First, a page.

--additional-packs argument. When you compile and run queries locally, source dependencies override any dependencies found in the CodeQL package cache as well as version constraints defined in the
qlpack.yml. All references to CodeQL packs in the same workspace are resolved as source dependencies.
This is particularly useful in the following situations:
One of the dependencies of the query pack you are running is not yet published. Resolving from source is the only way to reference that pack.
You are making changes to multiple packs at the same time and want to test them together. Resolving from source ensures that you are using the version of the pack with your changes in it.
All CodeQL packs in a workspace are available as source dependencies for each other when you run any CodeQL command that resolves queries or packs. For example, when you run
codeql pack install in a pack directory in a workspace, any dependency that can be found in the workspace will be used instead of downloading that dependency to the package cache and adding it to the
codeql-pack.lock.yml file. For more information, see "Creating and working with CodeQL packs."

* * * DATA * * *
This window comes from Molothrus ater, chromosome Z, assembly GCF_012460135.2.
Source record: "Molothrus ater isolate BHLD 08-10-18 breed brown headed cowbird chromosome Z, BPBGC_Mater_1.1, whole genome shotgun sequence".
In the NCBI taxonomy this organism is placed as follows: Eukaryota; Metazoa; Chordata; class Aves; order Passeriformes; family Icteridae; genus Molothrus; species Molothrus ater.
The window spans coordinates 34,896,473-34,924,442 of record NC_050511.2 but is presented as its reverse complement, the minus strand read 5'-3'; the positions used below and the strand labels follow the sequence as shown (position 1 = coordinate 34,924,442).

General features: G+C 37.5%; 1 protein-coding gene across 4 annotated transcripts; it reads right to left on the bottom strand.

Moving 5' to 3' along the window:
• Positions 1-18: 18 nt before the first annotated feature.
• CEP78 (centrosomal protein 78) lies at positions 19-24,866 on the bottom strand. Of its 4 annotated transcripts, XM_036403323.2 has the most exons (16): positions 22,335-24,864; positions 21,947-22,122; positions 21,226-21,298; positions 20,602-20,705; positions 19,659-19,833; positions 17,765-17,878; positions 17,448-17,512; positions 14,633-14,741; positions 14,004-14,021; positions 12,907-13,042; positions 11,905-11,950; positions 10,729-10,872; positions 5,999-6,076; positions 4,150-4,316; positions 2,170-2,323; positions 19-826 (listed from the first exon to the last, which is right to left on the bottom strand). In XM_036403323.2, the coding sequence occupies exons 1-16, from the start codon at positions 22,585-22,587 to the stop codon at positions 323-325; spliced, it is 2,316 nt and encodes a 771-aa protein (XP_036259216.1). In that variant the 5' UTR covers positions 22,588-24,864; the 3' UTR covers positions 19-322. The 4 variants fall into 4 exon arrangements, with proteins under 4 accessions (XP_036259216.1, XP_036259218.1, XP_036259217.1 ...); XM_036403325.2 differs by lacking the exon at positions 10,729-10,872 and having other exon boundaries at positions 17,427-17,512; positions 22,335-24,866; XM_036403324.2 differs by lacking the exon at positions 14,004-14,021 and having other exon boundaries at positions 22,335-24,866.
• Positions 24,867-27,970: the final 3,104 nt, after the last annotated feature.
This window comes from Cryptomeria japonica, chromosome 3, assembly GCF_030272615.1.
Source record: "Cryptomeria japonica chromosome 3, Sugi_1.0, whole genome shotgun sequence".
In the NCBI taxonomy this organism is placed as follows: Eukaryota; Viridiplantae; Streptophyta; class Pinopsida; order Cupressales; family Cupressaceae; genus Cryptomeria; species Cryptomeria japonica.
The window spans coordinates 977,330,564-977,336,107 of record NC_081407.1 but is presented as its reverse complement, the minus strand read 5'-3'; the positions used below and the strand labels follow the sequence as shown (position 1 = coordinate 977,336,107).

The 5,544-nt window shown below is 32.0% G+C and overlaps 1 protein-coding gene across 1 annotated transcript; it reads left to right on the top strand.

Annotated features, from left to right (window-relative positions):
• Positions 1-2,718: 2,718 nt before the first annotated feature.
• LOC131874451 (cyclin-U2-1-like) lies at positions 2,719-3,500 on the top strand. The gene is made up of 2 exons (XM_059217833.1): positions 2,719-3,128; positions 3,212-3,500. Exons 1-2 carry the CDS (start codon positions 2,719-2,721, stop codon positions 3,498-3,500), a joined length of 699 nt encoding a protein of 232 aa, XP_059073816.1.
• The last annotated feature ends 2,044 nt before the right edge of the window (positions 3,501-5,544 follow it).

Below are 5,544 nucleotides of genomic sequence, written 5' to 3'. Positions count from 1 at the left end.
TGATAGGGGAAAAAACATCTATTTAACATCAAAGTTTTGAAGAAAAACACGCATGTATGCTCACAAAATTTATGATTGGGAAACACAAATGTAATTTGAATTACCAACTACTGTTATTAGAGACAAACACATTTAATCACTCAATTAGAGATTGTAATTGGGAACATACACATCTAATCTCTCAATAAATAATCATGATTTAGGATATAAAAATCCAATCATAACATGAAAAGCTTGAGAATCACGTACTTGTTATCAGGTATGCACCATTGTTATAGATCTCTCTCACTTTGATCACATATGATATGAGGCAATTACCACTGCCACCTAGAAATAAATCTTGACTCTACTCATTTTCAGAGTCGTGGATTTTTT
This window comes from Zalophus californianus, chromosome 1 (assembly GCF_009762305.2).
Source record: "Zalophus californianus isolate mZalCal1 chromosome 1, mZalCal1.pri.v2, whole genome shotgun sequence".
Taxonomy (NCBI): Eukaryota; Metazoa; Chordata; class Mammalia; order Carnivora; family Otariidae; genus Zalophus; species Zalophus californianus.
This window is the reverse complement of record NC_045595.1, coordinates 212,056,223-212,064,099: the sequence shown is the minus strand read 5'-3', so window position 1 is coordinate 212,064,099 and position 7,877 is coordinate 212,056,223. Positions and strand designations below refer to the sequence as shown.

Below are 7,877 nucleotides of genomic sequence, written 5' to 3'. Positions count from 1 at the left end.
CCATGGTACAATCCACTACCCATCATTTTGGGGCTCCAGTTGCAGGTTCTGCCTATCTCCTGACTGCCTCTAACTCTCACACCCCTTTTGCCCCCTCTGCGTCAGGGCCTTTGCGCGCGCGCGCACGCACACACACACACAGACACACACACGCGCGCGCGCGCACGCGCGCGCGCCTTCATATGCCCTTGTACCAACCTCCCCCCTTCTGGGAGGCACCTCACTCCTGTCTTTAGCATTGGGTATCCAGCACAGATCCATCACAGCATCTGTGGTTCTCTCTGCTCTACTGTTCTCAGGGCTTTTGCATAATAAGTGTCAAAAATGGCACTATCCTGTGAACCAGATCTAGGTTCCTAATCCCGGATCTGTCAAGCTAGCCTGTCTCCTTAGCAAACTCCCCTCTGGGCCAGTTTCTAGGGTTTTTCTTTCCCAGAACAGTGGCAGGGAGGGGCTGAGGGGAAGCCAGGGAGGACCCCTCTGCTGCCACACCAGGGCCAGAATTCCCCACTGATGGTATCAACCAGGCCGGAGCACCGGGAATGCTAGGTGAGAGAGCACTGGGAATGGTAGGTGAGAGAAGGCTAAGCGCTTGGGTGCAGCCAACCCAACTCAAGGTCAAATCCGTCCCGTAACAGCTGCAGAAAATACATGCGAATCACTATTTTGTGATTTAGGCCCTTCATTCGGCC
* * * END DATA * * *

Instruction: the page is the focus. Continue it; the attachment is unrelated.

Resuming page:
Similarly, when you publish a CodeQL query pack to the GitHub container registry using
codeql pack publish the command will always use the dependencies from the workspace instead of using dependencies found in the local package cache.
This ensures that any local changes you make to a query library in a dependency are automatically reflected in any query packs you publish from that workspace.
Consider the following
provide: - "**/qlpack.yml"
And the following CodeQL library pack
qlpack.yml file in the workspace:
name: my-company/my-library library: true version: 1.0.0
And the following CodeQL query pack
qlpack.yml file in the workspace:
name: my-company/my-queries version: 1.0.0 dependencies: my-company/my-library: "*" codeql/cpp-all: ~0.2.0
Notice that the
dependencies block for the CodeQL query pack,
"*" as the version of the library pack. Since the library pack is already defined as a source dependency in
codeql-workspace.yml, the library pack’s content is always resolved from inside the workspace. Any version constraint you define will be ignored in this case. We recommend that you use
"*" for source dependencies to make it clear that the version is inherited from the workspace.
When you execute
codeql pack install from the query pack directory, an appropriate version of
codeql/cpp-all is downloaded to the local package cache. Also, a
codeql-pack.lock.yml file is created that contains the resolved version of
codeql/cpp-all. The lock file won’t contain an entry for
my-company/my-library since it is resolved from source dependencies. The
codeql-pack.lock.yml file will look something like this:
dependencies: codeql/cpp-all: version: 0.2.2
When you execute
codeql pack publish from the query pack directory, the
codeql/cpp-all dependency from the package cache and the
my-company/my-library from the workspace are bundled with
my-company/my-queries and published to the GitHub container registry.